In response, Carlton & Harris Chiropractic argues that the Hobbs Act makes no exception for challenging the FCC’s 2006 order outside of the 60-day period (and outside of a circuit court’s exclusive jurisdiction to “determine the validity of” the agency’s order). Instead, a district court in a subsequent enforcement proceeding must apply the agency’s statutory interpretation, even if it conflicts with the statute itself. Carlton & Harris Chiropractic also argues that PDR Network never raised many of its arguments in the proceedings below, including any challenge to the validity of the FCC’s 2006 order, to the APA or constitutional adequacy of the Hobbs Act procedures, to the constitutional separation of powers, or to the nature of the order as an interpretative as opposed to legislative rule. In any event, it argues, these arguments are meritless. (PDR Network offers some responses in its reply brief.)
The United States, which will participate at argument, sides with the 4th Circuit. The solicitor general argues that the Hobbs Act unambiguously “provides the exclusive procedure through which courts may decide whether a covered order is legally sound, and forecloses courts from making such determinations in civil litigation between private parties.” History, the Supreme Court’s prior precedents, and every circuit-court decision on point reinforce the statute’s plain meaning. PDR Network’s contrary interpretation “would undermine the interests of the United States and regulated parties in conclusively determining the validity of covered agency actions.” Neither the APA nor the Constitution, the solicitor general contends, imposes any barrier to this plain reading of the Hobbs Act. And PDR Network’s forfeited, novel attempt to distinguish between interpretative and legislative rules fails because the Hobbs Act covers all final orders of the FCC (outside of the licensing context).
A number of other amici curiae have also weighed in. On the one hand, a half-dozen (red) states and several local government associations support PDR Network, emphasizing the serious costs of the 4th Circuit’s approach to state and local governments. By contrast, the Electronic Privacy Information Center and the American Bankers Association and related associations support Carlton & Harris Chiropractic, underscoring the importance of the Hobbs Act’s exclusive review to help ensure regulatory certainty and to protect consumers.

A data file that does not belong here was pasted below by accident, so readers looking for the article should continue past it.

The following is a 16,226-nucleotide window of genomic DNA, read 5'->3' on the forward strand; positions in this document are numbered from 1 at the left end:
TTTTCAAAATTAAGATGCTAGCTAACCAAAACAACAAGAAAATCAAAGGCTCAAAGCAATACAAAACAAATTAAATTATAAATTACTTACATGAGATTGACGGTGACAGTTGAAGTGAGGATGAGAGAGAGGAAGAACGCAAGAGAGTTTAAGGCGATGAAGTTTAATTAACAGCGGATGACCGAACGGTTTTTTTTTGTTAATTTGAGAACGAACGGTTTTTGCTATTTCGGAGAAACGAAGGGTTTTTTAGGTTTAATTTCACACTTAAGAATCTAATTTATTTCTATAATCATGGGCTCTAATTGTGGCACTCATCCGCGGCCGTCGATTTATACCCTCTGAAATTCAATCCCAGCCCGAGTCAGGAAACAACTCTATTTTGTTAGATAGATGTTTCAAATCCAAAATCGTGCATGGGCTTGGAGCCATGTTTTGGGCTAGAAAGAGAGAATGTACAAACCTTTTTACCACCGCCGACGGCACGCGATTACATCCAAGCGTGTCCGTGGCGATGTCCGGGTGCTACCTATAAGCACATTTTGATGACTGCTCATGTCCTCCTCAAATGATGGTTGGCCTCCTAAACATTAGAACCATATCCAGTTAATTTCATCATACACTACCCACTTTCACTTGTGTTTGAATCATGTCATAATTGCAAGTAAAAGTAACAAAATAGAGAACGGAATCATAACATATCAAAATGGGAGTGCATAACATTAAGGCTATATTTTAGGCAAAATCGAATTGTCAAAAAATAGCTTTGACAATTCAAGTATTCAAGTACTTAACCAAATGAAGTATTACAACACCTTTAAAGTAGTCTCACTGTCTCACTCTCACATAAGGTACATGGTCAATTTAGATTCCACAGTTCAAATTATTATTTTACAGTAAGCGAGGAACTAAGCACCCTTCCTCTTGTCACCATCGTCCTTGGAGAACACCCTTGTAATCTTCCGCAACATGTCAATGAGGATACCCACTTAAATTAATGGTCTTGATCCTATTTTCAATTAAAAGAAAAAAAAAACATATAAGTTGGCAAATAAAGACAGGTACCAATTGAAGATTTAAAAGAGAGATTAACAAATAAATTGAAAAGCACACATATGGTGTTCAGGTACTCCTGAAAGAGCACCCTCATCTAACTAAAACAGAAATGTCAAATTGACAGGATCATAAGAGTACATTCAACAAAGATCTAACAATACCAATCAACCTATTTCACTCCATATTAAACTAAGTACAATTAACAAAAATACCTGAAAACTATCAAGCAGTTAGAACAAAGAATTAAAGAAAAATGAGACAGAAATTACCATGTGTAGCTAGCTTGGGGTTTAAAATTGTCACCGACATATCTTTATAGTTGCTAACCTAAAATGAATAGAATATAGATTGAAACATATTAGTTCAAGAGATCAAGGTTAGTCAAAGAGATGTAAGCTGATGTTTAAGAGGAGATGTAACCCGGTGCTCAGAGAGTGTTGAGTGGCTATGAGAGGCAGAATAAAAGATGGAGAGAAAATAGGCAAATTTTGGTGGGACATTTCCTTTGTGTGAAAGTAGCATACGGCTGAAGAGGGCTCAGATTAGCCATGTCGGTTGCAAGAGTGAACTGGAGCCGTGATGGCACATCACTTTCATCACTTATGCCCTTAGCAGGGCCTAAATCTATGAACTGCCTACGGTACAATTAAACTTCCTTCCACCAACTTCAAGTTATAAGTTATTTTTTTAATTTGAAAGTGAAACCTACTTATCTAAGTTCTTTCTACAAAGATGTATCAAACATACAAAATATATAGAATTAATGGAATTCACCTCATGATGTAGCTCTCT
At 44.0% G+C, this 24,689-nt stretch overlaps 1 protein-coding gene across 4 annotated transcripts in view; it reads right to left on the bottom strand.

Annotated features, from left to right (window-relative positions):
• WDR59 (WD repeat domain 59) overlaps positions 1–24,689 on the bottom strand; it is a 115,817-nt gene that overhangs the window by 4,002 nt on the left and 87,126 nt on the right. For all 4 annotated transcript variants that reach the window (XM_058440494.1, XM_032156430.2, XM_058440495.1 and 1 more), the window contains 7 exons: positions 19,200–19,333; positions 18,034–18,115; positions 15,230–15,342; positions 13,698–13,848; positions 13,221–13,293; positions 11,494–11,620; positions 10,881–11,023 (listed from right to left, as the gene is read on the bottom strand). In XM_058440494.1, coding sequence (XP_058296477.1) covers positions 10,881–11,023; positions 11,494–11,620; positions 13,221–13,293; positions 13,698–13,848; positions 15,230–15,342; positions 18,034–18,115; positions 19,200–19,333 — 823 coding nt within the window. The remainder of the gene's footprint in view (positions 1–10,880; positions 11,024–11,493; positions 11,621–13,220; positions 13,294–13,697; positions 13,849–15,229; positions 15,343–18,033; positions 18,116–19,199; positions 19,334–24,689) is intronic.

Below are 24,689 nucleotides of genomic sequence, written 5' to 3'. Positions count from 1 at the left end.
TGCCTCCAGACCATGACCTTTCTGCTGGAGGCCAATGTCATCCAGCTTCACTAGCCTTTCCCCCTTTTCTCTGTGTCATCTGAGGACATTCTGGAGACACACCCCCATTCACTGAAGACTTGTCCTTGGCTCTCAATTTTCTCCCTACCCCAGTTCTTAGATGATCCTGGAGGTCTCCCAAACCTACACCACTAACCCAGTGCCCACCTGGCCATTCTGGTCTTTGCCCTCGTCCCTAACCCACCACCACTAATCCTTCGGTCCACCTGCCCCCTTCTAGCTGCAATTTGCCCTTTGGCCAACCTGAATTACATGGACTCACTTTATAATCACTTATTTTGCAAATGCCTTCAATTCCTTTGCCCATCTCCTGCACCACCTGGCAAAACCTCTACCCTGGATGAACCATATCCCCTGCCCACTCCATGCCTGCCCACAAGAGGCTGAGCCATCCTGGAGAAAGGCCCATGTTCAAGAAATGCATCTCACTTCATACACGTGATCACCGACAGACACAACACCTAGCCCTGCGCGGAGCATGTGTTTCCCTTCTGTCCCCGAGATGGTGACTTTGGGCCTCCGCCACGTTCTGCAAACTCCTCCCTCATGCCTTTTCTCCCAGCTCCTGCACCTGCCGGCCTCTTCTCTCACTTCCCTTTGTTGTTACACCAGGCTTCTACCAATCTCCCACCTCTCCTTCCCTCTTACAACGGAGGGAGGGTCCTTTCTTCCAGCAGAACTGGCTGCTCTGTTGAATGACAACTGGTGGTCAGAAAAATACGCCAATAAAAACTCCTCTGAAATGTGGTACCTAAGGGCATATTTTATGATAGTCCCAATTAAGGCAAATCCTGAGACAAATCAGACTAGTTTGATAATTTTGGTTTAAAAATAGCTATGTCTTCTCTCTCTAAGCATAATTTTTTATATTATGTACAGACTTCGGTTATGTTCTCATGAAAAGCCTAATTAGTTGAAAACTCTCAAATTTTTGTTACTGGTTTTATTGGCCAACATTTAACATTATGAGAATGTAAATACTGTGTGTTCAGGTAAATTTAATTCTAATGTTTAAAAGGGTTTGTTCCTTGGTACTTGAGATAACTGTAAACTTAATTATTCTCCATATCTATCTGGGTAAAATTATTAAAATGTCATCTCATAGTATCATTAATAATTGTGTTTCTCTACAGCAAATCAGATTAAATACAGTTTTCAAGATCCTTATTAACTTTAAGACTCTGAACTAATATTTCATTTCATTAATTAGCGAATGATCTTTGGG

The U.S. Chamber of Commerce purports to support neither party. It advocates for “a robust application of the Hobbs Act that channels judicial review and limits collateral attacks” to promote regulatory certainty and national uniformity. Yet it also supports a due process right for private defendants to challenge “the reach and basis of [agency] rules” in enforcement proceedings brought by the agency or another private party. In other words, it ultimately seems to support PDR Network.
If these briefs provide the roadmap, the oral argument will likely pit the strong textualist arguments the solicitor general has marshaled to defend a broad reading of the Hobbs Act against PDR Network’s contentions concerning the APA, the Constitution, and ordinary administrative-law principles like the presumption of reviewability. Both sides argue their position is ordinary. Yet both seem quite extraordinary. The solicitor general’s position would result in requiring district courts to apply agency statutory interpretations that may flatly contradict the statutory text—a type of absolute deference that would make even Chevron’s biggest fans blush. PDR Network’s argument, by contrast, apparently would run contrary to every relevant circuit-court decision to date and against the most natural reading of the Hobbs Act.
There is one potential wrinkle. Aditya Bamzai, of Ortiz v. United States fame, returns to the court as a law-professor amicus. Bamzai argues that the Hobbs Act does not bar the district court from interpreting the TCPA contrary to the FCC’s 2006 order. But his approach seems less extraordinary. Bamzai explains that the Hobbs Act is better understood as a jurisdiction-splitting, not jurisdiction-stripping, statute: Circuit courts have exclusive jurisdiction to consider certain statutorily specified actions within the 60-day timeframe. District courts, in subsequent enforcement proceedings, are left with the authority to take any other action not specified in the Hobbs Act.
Tracing the historical origins of the Hobbs Act’s use of “determine the validity of,” Bamzai concludes that district courts retain the authority to interpret statutes when an agency’s statutory interpretation is not necessarily an element of a crime or civil cause of action. I cannot do justice to his argument in this short argument preview, so definitely go read the full brief here. And my co-blogger Bernard Bell has even more along similar lines over at the Yale Journal on Regulation blog here.
I hope after argument we will have a better sense whether the Supreme Court will approach the Hobbs Act as ordinary or extraordinary administrative law.
Past cases linked to in this post: